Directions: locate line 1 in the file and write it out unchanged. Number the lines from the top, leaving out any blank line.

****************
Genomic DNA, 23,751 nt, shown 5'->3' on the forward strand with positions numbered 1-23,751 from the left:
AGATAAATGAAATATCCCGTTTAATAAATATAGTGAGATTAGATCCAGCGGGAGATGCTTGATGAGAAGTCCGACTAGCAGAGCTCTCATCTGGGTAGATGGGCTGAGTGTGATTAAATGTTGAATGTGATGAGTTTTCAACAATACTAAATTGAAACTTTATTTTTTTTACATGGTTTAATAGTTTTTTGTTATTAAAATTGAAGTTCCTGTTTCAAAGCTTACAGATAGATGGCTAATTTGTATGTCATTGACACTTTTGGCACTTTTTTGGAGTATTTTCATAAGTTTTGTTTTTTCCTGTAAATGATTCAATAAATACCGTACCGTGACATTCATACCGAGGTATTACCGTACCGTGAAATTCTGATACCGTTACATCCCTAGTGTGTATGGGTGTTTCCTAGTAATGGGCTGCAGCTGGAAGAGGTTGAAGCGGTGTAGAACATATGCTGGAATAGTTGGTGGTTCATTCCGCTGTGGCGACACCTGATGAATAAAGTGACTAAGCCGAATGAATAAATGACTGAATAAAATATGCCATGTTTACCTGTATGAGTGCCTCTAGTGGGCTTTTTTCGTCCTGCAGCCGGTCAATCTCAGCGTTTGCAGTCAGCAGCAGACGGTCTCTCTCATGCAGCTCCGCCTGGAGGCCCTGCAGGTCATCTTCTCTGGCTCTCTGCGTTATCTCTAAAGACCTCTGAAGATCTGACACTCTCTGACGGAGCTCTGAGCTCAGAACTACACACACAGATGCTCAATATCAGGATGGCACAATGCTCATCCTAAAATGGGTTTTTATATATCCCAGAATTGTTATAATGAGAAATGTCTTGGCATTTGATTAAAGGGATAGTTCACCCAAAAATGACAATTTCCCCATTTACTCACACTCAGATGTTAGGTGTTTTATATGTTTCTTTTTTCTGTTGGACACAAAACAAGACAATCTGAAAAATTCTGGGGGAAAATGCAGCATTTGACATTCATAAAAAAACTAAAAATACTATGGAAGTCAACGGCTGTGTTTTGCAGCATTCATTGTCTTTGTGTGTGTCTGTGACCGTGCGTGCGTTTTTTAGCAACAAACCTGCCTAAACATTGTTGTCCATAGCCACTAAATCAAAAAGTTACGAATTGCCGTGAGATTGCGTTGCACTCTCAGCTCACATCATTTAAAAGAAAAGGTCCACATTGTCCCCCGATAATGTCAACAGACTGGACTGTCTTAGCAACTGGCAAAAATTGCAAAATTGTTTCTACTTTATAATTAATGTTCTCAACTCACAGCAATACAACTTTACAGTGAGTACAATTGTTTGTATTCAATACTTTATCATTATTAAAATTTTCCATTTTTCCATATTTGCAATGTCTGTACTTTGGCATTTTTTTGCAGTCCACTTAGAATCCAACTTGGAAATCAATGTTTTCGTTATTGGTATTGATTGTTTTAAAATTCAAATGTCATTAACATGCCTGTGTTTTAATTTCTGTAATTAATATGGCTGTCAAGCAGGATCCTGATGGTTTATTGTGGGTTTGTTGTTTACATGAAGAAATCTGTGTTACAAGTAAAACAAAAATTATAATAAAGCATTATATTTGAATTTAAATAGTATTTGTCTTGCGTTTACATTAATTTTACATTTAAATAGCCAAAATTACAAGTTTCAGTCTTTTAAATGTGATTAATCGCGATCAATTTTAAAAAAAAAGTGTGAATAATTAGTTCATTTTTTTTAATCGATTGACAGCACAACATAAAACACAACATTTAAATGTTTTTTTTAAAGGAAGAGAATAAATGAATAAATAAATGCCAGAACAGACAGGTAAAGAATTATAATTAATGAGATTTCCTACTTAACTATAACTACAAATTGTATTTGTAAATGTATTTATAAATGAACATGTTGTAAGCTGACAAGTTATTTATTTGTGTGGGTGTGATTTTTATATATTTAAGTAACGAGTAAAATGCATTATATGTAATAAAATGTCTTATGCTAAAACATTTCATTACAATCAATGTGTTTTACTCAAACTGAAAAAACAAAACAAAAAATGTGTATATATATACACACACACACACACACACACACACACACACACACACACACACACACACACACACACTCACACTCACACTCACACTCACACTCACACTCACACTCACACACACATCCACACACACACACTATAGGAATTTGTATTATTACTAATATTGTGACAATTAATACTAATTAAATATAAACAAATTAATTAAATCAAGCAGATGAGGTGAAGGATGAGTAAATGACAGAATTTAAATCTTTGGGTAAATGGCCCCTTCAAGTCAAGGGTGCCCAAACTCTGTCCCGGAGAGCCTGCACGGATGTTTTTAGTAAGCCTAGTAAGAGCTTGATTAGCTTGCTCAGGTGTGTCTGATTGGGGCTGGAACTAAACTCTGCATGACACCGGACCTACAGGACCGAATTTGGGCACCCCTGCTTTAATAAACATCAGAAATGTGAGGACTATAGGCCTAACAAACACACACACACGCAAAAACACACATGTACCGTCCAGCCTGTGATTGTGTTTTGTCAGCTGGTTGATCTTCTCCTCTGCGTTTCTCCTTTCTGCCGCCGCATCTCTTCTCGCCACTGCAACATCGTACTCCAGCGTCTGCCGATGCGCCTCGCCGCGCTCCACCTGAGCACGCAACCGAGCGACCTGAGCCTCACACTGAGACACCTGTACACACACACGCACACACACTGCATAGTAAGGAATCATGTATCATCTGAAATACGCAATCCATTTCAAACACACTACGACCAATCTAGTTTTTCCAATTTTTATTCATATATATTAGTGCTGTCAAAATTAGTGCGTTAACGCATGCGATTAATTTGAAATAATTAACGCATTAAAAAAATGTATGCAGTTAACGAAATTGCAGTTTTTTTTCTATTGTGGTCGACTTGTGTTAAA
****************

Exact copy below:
Genomic DNA, 23,751 nt, shown 5'->3' on the forward strand with positions numbered 1-23,751 from the left: